Brewed For Battle: Pumpkin Ale
At what point does one elevate from merely drinking beer to being a full-on beer snob? Answer: when you feel compelled to tell other people what to drink. And the inevitable result of this peculiar ailment is the beer argument.
Jonathan McNamara Our selection of pumpkin ales. What's the mysterious unmarked bottle?
In the spirit of all great beer-related discussions, we present Brewed For Battle; a new series of Chow Bella blog posts that pits a selection of brews from a given style up against each other and lets the taste buds of one layman battle them out. Multiple beers go in. One beer comes out the victor.
This week's battle: Pumpkin ale.
Around this time of year, everything starts getting a little more...orange. Jack-O-Lanterns, soup, pie -- in fall, the noble pumpkin shines. As such, most breweries worth their salt release beers made with the massive gourd, flavoring their brews with hand-cut slices, purees or flavorings added directly to the mash. Pumpkin ales are varied; they can be as light in flavor or color as a pilsner or as dark and roasty as a porter. They're typically mild, lightly malty and sweet, with pie spices such as nutmeg, cinnamon, ginger, cloves and allspice often taking the lead.
Zach's Pick: Rock Art Pumpkin Imperial Spruce Stout
Not all brews made with pumpkin need to taste like you've dipped your face in pumpkin pie. In this big, 8 percent ABV beer from Vermont's Rock Art brewery, large amounts of pumpkins and spruce tips were added to the kettle for flavor and bittering qualities. The pumpkins were used mostly to add sugars to the mash and complement the flavors of the toasted malt. Aromas and flavors of bright, woodsy spruce, coffee and melted dark chocolate coalesce in this smooth yet powerful brew.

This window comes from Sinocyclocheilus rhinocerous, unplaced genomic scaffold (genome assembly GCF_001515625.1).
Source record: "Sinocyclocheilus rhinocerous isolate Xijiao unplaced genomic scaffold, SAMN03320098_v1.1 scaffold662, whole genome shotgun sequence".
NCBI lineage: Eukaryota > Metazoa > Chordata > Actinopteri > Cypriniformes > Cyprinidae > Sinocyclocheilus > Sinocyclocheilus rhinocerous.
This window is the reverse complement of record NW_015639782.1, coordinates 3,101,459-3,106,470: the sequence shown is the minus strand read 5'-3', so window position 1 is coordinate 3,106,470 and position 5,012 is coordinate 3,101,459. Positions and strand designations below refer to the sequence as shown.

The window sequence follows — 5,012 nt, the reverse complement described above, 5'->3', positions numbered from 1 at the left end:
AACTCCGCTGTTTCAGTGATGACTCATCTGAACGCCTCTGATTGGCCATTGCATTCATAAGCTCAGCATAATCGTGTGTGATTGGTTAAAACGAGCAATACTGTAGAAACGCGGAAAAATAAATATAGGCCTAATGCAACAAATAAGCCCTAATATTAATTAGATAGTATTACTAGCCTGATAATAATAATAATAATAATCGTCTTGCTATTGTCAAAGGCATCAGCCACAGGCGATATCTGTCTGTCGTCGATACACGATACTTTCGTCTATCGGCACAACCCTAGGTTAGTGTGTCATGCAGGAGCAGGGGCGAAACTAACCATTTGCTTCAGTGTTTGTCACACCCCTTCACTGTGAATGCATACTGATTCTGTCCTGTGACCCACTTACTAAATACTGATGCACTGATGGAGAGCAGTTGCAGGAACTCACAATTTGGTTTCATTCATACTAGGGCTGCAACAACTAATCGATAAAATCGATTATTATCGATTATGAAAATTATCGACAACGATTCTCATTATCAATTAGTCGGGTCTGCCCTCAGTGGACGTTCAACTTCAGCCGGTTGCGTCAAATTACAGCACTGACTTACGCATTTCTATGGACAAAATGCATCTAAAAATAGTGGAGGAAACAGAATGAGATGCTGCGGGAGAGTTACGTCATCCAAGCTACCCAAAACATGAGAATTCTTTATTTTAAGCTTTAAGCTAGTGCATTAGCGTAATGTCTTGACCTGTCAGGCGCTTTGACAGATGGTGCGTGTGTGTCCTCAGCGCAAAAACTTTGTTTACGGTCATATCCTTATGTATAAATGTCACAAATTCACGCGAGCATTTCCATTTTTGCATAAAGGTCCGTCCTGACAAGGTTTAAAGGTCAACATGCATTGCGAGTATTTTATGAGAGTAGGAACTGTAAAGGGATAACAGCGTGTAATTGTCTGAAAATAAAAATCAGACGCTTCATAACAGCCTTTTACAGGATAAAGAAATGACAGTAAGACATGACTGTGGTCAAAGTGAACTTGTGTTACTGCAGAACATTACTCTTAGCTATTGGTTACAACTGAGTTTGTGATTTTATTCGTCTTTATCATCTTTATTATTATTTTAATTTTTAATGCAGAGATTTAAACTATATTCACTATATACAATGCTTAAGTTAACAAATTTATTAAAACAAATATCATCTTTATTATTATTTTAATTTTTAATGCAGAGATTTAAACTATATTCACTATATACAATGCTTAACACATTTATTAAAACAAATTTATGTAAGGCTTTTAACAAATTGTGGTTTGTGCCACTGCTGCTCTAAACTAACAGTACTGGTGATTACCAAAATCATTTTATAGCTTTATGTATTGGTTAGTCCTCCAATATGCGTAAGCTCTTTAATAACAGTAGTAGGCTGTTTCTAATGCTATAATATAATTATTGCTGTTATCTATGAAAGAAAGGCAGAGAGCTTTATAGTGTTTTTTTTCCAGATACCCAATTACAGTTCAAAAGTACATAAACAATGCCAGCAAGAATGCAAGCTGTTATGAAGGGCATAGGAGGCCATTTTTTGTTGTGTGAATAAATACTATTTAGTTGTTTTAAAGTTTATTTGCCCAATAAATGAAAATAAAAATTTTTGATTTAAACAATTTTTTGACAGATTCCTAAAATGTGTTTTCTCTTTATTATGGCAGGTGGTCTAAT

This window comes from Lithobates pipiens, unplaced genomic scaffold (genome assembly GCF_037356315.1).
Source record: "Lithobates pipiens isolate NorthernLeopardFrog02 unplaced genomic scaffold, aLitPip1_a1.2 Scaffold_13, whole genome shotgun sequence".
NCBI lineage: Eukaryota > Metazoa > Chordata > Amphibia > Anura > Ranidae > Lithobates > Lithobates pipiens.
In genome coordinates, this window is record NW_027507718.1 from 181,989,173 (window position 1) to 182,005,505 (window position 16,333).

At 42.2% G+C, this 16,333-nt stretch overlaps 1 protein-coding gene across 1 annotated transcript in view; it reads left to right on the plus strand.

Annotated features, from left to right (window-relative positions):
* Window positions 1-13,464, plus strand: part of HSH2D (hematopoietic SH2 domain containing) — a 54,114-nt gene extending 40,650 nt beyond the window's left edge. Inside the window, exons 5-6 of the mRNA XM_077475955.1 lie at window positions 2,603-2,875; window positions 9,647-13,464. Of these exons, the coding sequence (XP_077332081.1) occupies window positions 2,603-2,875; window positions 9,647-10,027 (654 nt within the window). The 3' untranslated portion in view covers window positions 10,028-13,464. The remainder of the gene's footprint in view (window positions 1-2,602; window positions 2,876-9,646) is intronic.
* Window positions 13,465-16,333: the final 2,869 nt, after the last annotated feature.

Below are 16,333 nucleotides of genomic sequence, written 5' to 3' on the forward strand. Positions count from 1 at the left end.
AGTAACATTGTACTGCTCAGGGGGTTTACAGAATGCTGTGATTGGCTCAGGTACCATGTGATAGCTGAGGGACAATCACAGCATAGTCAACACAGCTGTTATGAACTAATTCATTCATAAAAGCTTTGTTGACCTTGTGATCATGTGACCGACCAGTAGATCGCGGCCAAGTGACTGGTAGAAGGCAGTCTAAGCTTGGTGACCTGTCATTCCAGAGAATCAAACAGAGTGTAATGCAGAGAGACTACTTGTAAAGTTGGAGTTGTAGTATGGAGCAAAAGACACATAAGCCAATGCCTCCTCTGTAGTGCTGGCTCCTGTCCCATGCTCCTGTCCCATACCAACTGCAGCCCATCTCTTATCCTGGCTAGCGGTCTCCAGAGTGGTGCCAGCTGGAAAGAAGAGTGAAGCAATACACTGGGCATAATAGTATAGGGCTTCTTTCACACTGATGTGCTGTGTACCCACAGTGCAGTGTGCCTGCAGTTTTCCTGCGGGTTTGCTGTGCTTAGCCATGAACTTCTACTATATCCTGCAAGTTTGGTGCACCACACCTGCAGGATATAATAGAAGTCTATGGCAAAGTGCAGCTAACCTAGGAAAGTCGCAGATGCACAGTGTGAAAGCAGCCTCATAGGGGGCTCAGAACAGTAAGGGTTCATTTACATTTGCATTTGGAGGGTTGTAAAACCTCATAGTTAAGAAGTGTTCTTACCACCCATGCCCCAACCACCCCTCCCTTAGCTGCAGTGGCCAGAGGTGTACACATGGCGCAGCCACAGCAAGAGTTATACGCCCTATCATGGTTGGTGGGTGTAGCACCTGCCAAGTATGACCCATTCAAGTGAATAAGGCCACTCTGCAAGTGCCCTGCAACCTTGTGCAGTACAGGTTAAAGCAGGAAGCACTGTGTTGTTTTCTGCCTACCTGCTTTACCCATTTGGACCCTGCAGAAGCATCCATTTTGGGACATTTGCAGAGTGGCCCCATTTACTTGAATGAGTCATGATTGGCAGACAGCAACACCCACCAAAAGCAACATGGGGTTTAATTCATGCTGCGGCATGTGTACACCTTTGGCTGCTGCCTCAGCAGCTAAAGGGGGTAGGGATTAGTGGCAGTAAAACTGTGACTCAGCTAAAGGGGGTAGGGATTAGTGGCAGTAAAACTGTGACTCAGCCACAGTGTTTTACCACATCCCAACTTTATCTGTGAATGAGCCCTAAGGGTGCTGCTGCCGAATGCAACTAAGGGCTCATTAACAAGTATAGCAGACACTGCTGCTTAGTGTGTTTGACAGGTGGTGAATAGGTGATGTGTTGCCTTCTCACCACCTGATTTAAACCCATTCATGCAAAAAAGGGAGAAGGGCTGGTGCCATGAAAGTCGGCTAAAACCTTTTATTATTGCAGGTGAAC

Jonathan's Pick: Wasatch Pumpkin Ale
I walked in to Tops Liquors in need of a recommendation. When they speak, I listen. This week they recommended I do battle with this beauty from Wasatch. If you're looking for subtlety in your pumpkin beers, this ain't the one for you. Drinking it is crisp and refreshing; almost more like a pumpkin soda than a real beer. At a mere 4 percent ABV it's the lightest of our picks. It won't kick your ass. It's not challenging. It's just delicious.
Shannon's Pick: Dogfish Head Punkin Ale
When it comes to fruit beers of any sort, I prefer the less is more route. Dogfish Head captured the essence of pumpkin without it actually tasting like pie. Creamy, smooth and light enough to drink on a hot Autumn Arizona day. Just the right amount of spice with just a hint of pumpkin taste. Since it's such a low key pumpkin beer, you can probably drink the whole four-pack without being overwhelmed by sweetness.
The Layman's Choice: Four Peaks' Pumpkin Porter?
Jonathan McNamara This week's layman, Carol Blonder, holding the winner and runner up.
What's that you say? I fourth beer was the winner? Yup, we brought our picks to see how they stack up to the local favorite. It turns out they don't. This week's layman, chef and Chow Bella contributor Carol Blonder preferred the deliciously dark porter from Tempe's own Four Peaks Brewery.
"The Rock Art became really bitter after the third or fourth sip. There was too much molasses for me, and no pumpkin flavor. Dogfish Punkin would be good for pairing with other foods, such as brisket, turkey or pumpkin pie. The Wasatch beer had lots of cinnamon, which I liked. It was spicy like a Thanksgiving pumpkin pie. The Four Peaks Pumpkin Porter doesn't have much pumpkin flavor, but it's a great anytime beer. I could have it while cooking, watching the football game, or in the shower. My favorites were the Pumpkin Porter and the Wasatch Pumpkin ale. Based on pumpkin flavor alone, I'd
have to go with Wasatch. But for best beer overall, it's the Pumpkin Porter."
Next week: 'Tis the season for a saison.